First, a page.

Speaker 1 (13:44):
We lose that depth perception. And so if you’re overwhelmed in the moment with the things that you were having to deal with and the challenges and the you’re the only person parent that does this, and I’m the only kid that doesn’t have this, and why are you so mean or strict or whatever, you know, whatever you’re hearing from your kids, take it and put it in the bigger perspective of things in their life, their childhood, their developmental process, to give you some perspective and some depth perception so that you can stay the course. I hope that makes sense to you that I have made some sort of sense with this analogy today, but I surely have been kind of sitting back a little bit in awe realizing that some of the things that I was so unsure about were truly the correct decision at the time.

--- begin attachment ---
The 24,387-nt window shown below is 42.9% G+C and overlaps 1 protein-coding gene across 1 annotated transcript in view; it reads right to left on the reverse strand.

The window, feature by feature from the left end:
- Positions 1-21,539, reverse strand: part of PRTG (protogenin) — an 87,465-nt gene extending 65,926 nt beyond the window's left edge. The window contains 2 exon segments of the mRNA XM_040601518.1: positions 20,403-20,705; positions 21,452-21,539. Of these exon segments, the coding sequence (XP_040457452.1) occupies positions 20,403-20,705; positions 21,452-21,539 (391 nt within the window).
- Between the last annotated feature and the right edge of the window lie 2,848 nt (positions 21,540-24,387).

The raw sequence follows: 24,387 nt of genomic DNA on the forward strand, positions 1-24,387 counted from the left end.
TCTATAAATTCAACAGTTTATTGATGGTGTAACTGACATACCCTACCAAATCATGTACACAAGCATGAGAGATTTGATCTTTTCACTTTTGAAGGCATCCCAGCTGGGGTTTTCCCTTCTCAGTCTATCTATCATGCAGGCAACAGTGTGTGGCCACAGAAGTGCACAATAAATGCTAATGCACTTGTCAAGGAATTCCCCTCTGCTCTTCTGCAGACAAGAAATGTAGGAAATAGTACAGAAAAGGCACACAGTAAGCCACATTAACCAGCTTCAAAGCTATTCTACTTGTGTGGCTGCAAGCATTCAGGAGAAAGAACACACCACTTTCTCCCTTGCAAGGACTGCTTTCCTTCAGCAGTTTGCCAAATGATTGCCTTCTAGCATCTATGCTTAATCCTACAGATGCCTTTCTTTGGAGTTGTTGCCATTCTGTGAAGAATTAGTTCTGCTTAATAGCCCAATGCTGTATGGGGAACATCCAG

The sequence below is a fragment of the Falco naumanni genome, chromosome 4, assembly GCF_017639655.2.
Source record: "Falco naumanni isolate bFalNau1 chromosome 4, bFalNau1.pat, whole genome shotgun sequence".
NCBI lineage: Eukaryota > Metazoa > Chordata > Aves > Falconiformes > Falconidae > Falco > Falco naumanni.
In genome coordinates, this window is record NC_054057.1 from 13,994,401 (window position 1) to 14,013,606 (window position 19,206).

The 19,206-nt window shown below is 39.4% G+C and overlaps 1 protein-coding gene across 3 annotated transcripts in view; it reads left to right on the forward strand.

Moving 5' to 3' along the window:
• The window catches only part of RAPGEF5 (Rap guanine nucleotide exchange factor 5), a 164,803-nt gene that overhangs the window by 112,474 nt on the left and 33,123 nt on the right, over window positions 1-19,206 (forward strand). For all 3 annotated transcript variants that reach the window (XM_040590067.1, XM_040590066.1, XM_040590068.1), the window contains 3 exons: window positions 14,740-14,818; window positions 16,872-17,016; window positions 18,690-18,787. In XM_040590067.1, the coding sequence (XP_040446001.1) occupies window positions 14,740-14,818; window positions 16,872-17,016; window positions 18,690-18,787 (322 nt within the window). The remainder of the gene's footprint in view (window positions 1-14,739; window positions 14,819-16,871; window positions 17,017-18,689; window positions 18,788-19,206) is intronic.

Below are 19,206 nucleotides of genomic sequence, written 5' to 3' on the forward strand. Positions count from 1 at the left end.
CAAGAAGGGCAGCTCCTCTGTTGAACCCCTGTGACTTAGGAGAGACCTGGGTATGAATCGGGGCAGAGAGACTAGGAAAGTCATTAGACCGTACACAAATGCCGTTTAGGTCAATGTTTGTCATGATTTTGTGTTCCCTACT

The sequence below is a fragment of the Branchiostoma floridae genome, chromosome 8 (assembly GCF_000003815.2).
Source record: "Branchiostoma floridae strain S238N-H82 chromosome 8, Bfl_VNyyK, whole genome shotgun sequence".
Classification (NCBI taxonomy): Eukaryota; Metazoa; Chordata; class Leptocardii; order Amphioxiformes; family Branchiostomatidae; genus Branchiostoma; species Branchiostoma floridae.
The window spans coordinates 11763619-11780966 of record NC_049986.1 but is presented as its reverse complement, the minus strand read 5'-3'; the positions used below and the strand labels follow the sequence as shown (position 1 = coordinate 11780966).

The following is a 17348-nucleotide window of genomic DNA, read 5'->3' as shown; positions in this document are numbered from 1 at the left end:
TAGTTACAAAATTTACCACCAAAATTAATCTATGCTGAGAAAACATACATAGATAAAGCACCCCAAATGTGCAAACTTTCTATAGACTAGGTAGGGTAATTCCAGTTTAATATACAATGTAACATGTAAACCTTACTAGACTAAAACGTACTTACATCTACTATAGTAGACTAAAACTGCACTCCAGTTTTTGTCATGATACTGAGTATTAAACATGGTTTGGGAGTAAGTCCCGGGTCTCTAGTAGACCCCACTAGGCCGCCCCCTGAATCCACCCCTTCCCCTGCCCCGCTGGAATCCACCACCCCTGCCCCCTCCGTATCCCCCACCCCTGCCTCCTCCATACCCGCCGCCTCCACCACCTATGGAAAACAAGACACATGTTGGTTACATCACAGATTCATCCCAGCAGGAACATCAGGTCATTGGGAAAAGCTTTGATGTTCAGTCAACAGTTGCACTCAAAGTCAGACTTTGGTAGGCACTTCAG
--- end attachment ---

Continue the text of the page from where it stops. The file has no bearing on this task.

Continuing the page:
Speaker 1 (14:38):
And if you’re in that moment or you’re trying to make a huge course, correction just know that your gut instincts are likely right on point for what it is you need to do. So in the make decisions to help guide your kids, knowing that they cannot navigate these things alone, and that is our responsibility to help them navigate that. But also remember the big picture that these decisions right now do add up and have an impact. So giving into it one time and, you know, letting them have more screen time or whatever is not a big deal, but make sure you keep the bigger perspective and the depth perception in line using, you know, all of the things, when you think about their future in order to continue to stay the course, guiding them with love and, you know, just giving them the things that they need to grow into responsible and healthy and balanced adults.